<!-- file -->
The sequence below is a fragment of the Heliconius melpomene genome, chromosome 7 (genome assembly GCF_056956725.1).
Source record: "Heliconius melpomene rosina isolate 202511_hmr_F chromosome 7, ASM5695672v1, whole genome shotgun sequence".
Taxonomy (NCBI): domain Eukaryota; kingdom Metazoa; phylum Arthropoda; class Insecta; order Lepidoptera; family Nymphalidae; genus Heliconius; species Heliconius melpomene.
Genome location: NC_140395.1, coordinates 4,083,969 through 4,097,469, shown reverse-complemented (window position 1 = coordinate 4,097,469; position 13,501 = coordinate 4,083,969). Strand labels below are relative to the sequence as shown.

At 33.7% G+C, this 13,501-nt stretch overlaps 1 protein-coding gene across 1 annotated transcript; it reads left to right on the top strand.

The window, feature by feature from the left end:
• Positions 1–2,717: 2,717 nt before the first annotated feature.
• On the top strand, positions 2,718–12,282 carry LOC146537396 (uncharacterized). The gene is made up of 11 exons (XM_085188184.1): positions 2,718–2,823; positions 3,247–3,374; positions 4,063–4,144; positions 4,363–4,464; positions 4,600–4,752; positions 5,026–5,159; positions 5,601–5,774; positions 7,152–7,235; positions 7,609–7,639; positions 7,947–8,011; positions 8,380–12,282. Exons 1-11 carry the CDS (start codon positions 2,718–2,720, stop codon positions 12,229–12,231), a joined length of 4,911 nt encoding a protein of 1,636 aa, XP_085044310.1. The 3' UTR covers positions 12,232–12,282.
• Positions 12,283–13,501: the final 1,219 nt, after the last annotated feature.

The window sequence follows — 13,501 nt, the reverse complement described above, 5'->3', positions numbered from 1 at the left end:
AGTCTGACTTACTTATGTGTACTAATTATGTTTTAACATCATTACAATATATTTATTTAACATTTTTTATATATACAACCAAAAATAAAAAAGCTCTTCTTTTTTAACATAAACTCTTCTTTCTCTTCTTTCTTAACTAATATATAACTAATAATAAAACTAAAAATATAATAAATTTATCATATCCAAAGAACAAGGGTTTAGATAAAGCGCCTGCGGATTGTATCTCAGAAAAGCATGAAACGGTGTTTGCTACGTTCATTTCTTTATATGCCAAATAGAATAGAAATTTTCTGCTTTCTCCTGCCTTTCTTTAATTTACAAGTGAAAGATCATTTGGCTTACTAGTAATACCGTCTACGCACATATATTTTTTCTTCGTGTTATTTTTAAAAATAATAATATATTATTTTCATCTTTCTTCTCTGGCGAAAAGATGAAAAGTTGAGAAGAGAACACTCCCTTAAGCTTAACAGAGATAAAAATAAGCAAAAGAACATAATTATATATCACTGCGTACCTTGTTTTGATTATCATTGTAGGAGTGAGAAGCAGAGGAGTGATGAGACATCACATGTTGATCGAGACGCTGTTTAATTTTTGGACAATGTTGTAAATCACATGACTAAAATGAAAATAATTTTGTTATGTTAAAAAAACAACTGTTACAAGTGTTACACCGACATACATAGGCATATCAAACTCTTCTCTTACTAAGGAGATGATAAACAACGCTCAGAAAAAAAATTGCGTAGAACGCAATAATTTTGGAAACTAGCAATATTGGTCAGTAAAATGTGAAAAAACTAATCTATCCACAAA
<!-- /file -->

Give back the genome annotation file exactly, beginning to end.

The sequence below is a fragment of the Heliconius melpomene genome, chromosome 7 (genome assembly GCF_056956725.1).
Source record: "Heliconius melpomene rosina isolate 202511_hmr_F chromosome 7, ASM5695672v1, whole genome shotgun sequence".
Taxonomy (NCBI): domain Eukaryota; kingdom Metazoa; phylum Arthropoda; class Insecta; order Lepidoptera; family Nymphalidae; genus Heliconius; species Heliconius melpomene.
Genome location: NC_140395.1, coordinates 4,083,969 through 4,097,469, shown reverse-complemented (window position 1 = coordinate 4,097,469; position 13,501 = coordinate 4,083,969). Strand labels below are relative to the sequence as shown.

At 33.7% G+C, this 13,501-nt stretch overlaps 1 protein-coding gene across 1 annotated transcript; it reads left to right on the top strand.

The window, feature by feature from the left end:
• Positions 1–2,717: 2,717 nt before the first annotated feature.
• On the top strand, positions 2,718–12,282 carry LOC146537396 (uncharacterized). The gene is made up of 11 exons (XM_085188184.1): positions 2,718–2,823; positions 3,247–3,374; positions 4,063–4,144; positions 4,363–4,464; positions 4,600–4,752; positions 5,026–5,159; positions 5,601–5,774; positions 7,152–7,235; positions 7,609–7,639; positions 7,947–8,011; positions 8,380–12,282. Exons 1-11 carry the CDS (start codon positions 2,718–2,720, stop codon positions 12,229–12,231), a joined length of 4,911 nt encoding a protein of 1,636 aa, XP_085044310.1. The 3' UTR covers positions 12,232–12,282.
• Positions 12,283–13,501: the final 1,219 nt, after the last annotated feature.

The window sequence follows — 13,501 nt, the reverse complement described above, 5'->3', positions numbered from 1 at the left end:
AGTCTGACTTACTTATGTGTACTAATTATGTTTTAACATCATTACAATATATTTATTTAACATTTTTTATATATACAACCAAAAATAAAAAAGCTCTTCTTTTTTAACATAAACTCTTCTTTCTCTTCTTTCTTAACTAATATATAACTAATAATAAAACTAAAAATATAATAAATTTATCATATCCAAAGAACAAGGGTTTAGATAAAGCGCCTGCGGATTGTATCTCAGAAAAGCATGAAACGGTGTTTGCTACGTTCATTTCTTTATATGCCAAATAGAATAGAAATTTTCTGCTTTCTCCTGCCTTTCTTTAATTTACAAGTGAAAGATCATTTGGCTTACTAGTAATACCGTCTACGCACATATATTTTTTCTTCGTGTTATTTTTAAAAATAATAATATATTATTTTCATCTTTCTTCTCTGGCGAAAAGATGAAAAGTTGAGAAGAGAACACTCCCTTAAGCTTAACAGAGATAAAAATAAGCAAAAGAACATAATTATATATCACTGCGTACCTTGTTTTGATTATCATTGTAGGAGTGAGAAGCAGAGGAGTGATGAGACATCACATGTTGATCGAGACGCTGTTTAATTTTTGGACAATGTTGTAAATCACATGACTAAAATGAAAATAATTTTGTTATGTTAAAAAAACAACTGTTACAAGTGTTACACCGACATACATAGGCATATCAAACTCTTCTCTTACTAAGGAGATGATAAACAACGCTCAGAAAAAAAATTGCGTAGAACGCAATAATTTTGGAAACTAGCAATATTGGTCAGTAAAATGTGAAAAAACTAATCTATCCACAAA